Despite the common advice to seek annual exams from a physician, more Americans are skipping that process and are instead spending more time at the dentist. The findings have come from New York University Colleges of Nursing and Dentistry and based on surveys, researches have found that 20 million citizens (or 6 percent of the entire nations population) have managed to fit dental care into their 2011 regime while neglecting trips to the doctor's office. That move has made dentists the first line of defense in managing the health of their patients.
The study, (published in American Journal of Public Health, December 15, 2011) is the first that specifically compares the number of doctor versus dental office visits for both children and adults in the nation. The results have indicated that seeking dental care is all the rage. That has put dentist in the position of being the front-line defense for proper disease diagnosis for a huge fraction of Americans.
Dentists as Health Care Practitioners
The nation's health industry is clearly divided into branches, medicine and dentistry. Each faction requires its own type of education, skill set and insurance. Despite the professional distinctions between the two, the mouth/body connection is forever intertwined and the study findings may greatly influence the role of a dentist in the future.
As it now stands, since more people are prone to visit a dentist as opposed to seeking the medical opinion of a doctor, researchers are encouraging dentists to play a bigger role in disease diagnosis by acting as general health care practitioners. While dentists focus in on the mouth and oral health, their (and their staff's medical training) allows them to including health check screening including the tests for blood pressure, cancer and reviewing X-rays as a way to catch systematic diseases in their earliest stages.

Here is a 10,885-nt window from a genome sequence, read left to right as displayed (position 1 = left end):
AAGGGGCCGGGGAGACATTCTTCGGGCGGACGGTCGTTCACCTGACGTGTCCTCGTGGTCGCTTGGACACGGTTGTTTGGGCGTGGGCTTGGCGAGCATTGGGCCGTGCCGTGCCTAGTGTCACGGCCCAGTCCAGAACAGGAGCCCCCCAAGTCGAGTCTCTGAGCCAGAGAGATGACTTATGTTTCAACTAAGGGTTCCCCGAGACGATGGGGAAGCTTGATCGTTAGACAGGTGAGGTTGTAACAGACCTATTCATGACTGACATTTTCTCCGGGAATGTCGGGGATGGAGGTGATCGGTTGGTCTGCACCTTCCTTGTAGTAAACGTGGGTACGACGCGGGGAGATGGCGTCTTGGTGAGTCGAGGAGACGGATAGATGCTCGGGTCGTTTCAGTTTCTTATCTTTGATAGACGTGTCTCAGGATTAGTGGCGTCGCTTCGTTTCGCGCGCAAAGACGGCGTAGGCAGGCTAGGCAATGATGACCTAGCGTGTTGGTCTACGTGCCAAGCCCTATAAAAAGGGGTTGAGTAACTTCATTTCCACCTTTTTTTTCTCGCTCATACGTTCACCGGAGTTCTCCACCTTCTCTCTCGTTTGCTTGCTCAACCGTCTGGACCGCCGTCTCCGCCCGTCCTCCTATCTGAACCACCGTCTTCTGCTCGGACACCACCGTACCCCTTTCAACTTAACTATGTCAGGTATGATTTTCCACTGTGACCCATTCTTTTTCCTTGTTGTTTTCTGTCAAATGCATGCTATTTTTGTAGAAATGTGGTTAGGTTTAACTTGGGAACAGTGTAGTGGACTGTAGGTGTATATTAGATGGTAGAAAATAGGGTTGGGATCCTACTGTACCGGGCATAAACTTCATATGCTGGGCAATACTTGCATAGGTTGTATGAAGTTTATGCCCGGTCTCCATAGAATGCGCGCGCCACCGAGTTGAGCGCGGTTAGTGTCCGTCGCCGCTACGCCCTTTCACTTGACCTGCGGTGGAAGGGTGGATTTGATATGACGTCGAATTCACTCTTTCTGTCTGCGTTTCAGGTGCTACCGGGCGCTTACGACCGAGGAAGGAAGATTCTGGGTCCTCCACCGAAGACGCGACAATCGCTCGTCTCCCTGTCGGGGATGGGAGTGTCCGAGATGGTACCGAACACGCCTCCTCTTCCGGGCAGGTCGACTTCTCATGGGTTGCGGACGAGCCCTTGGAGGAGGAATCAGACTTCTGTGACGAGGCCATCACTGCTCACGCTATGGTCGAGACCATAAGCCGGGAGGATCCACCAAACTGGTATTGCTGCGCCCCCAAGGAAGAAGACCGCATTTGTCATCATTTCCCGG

Dentists for Diagnosis
Over time, medical experts have agreed that the oral cavity is a microcosm that can be used to help determine the general health of a patient. High levels of dental plaque, mouth sores and tooth decay will not only destroy teeth, those dental problems may also indicate other health issues including diabetes, heart disease, sleep apnea, dementia and lung conditions. Since more citizens are visiting dentists over doctors, the new study may influence health advocates to encourage more changes to the existing system.
Study author Shiela Strauss (a professor at New York University College of Nursing) has suggested that dentists should ask their patients health screening questions or should provide health screenings for diseases such as diabetes (as previous research has indicated that dentists can be incredibly competent in diagnosing per-diabetes). According to Strauss "The dental office might be a really good venue for identifying or screening for diseases. The dentist, in turn, could refer patients to a primary care provider for further workup," (http://www.dental-tribune.com/articles/content/scope/news/region/usa/id/7039).